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Losing smartphone is as stressful as a terrorist attack: Study

Raghu Kshitiz

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LONDON  — Losing a smartphone is as stressful as a terrorist attack, a new study by the Physiological Society, which got men and women across the country to rank life events on a scale of stressfulness, reveals.

The nationwide survey in the United Kingdom was carried out by The Physiological Society, in partnership with the polling firm YouGov, and 2,000 British adults were surveyed.

The researchers asked the participants how stressed they would feel about a range of events, with the death of a loved one and serious illness, quite expectedly, receiving the highest marks for stress levels.

Based on the survey of 2,000 people, the findings showed that life-changing events such as losing a partner were ranked highest for stress — but that everyday events also ranked surprisingly high, such as, moving to a bigger house, going on holiday, and planning a wedding.

Then comes divorce, identity theft, financial problems, and even some events that would seem to be happy ones, but can still cause a lot of stress: starting a new job and giving birth to one’s first child.

There were, however, some surprising findings. The threat of a terrorist attack received a score of 5.84 – only slightly more stressful than losing a smartphone (5.79). Naturally, younger people seemed to be more worried about going without their smartphones.

Researchers believe this is the result of living in 2017, with modern life adding “some stresses that would not have been imagined 50 years ago such as the pervasiveness of social media and smartphones meaning we are connected 24/7.”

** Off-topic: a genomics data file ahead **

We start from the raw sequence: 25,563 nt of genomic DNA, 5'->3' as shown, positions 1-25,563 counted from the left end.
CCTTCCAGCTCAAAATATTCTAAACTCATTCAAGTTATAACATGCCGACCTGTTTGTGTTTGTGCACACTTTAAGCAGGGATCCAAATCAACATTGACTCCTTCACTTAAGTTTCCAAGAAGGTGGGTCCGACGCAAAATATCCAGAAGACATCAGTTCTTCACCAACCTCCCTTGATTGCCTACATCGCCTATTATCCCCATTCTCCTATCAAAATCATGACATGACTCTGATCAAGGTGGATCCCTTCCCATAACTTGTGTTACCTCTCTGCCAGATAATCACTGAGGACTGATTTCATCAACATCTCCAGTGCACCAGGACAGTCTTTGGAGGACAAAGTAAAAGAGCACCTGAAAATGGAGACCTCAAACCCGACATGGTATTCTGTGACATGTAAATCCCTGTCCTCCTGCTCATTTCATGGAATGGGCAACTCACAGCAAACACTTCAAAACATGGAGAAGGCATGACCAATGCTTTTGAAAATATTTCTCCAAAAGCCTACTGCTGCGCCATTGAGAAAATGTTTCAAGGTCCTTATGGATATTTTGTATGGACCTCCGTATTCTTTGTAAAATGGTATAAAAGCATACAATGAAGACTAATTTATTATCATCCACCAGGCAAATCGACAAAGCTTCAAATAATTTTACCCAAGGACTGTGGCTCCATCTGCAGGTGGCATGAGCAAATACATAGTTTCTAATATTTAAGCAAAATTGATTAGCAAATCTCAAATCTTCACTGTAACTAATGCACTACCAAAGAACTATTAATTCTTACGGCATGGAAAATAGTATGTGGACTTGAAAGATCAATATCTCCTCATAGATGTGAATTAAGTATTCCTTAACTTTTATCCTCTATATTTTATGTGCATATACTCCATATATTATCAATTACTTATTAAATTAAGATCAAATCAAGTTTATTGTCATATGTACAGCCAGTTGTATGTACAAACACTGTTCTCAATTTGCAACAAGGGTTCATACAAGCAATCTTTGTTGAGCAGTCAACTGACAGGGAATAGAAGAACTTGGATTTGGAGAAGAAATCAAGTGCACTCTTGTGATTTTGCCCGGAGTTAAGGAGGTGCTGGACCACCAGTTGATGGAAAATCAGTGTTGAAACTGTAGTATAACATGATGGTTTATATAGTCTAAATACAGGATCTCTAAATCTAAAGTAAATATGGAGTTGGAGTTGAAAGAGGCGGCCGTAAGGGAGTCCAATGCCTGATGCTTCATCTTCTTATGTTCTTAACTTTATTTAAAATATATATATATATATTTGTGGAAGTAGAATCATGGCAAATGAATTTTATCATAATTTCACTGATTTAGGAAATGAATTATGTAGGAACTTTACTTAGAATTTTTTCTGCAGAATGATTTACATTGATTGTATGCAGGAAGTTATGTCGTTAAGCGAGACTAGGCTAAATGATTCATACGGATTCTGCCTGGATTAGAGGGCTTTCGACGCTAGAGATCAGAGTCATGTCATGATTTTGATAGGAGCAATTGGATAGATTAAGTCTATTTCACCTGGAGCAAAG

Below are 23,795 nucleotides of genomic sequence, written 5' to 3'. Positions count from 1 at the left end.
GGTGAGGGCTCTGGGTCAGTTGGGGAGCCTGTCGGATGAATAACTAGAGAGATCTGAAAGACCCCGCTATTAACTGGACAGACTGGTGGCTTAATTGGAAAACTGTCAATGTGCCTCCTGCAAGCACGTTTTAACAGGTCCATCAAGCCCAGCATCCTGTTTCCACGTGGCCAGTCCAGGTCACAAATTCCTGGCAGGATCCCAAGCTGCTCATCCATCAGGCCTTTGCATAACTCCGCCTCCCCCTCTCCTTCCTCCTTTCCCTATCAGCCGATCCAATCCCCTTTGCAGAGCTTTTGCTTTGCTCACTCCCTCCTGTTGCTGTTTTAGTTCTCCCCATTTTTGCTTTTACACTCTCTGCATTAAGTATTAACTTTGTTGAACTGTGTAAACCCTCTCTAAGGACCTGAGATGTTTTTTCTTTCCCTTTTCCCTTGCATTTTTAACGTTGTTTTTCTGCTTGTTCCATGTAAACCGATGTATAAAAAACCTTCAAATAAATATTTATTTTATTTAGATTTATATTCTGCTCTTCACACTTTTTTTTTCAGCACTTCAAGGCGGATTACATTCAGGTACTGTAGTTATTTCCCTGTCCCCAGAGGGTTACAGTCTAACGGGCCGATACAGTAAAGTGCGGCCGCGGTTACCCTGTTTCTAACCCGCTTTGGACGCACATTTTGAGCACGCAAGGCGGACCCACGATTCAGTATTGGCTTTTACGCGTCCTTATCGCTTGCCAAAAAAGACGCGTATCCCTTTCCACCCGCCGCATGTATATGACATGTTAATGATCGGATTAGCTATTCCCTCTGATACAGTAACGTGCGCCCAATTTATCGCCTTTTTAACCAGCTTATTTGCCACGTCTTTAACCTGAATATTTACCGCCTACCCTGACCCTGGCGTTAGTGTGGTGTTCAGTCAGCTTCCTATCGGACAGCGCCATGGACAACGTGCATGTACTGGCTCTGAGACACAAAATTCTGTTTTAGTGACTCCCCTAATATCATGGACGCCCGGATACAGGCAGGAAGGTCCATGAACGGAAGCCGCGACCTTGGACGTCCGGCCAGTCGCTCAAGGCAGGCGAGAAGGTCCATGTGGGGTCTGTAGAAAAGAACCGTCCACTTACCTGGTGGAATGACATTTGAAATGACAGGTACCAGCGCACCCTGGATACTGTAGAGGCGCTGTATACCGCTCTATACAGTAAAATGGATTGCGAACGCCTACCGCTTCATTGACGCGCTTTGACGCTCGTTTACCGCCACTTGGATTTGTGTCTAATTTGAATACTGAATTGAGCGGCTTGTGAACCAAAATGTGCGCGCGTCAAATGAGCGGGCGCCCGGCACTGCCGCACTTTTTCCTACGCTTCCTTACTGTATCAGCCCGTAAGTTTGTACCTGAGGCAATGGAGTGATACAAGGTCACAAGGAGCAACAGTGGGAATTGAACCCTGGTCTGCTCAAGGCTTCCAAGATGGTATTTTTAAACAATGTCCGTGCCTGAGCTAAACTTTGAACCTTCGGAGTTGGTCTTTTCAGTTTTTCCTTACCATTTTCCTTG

Participants were also asked to list some stressful events that they believe the survey had missed, and the most frequent responses were: car breakdowns, waiting in traffic, busy motorways, road rage, and riding with a careless driver.

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Health

Drinking 3 cups of coffee or tea daily may keep stroke risk at bay

Raghu Kshitiz

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KATHMANDU — There have been several conflicting studies on the health benefits of drinking coffee and tea and their various varieties. But drinking up to three cups of coffee or tea in a day is safe because it reduces irregular heartbeat and stroke risk, according to a new study published in the journal JACC: Clinical Electrophysiology.

Coffee has previously been believed to worsen abnormal heart rhythms, as doctors generally discourage patients suffering from the condition. However, the results of this particular study say that a daily consumption of upto 300 mg of caffeine may be safe for arrhythmic patients.

This is because the caffeine acts as a stimulant to the central nervous system and blocks the effect of adenosine. Adenosine is a chemical which causes Atrial Fibrillation (AFib).

A single cup of coffee contains about 95 mg of caffeine. It acts as a stimulant to the central nervous system and works to block the effects of adenosine — a chemical that causes AFib.

AFib is the most common heart rhythm disorder, causes the heart to beat rapidly and skip beats, and if left untreated, can cause strokes.

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“There is a public perception, often based on anecdotal experience, that caffeine is a common acute trigger for heart rhythm problems,” said lead author Peter Kistler, Director at Melbourne’s Alfred Hospital.

But, “caffeinated beverages such as coffee and tea have long-term anti-arrhythmic properties mediated by antioxidant effects and antagonism of adenosine,” he added.

A meta-analysis of 228,465 participants showed that AFib frequency decreasing by 6 per cent in regular coffee drinkers, and an analysis of 115,993 patients showed a 13 per cent reduced risk.

Another study of 103 post-heart attack patients who received an average of 353 mg of caffeine a day showed improvement in heart rate and no significant arrhythmias — or abnormal heart rhythms, that cause the heart to beat too fast, slow or unevenly.

However, in two studies, where patients drank at least 10 cups and nine cups of coffee per day, showed an increased risk for ventricular arrhythmias (VAs) – a condition in which the lower chambers of the heart (ventricles) beat very quickly.

On the other hand, patients with pre-existing heart conditions who consumed two or more energy drinks — that contains concentrated caffeine — per day reported palpitations within 24 hours.

With Agency Inputs

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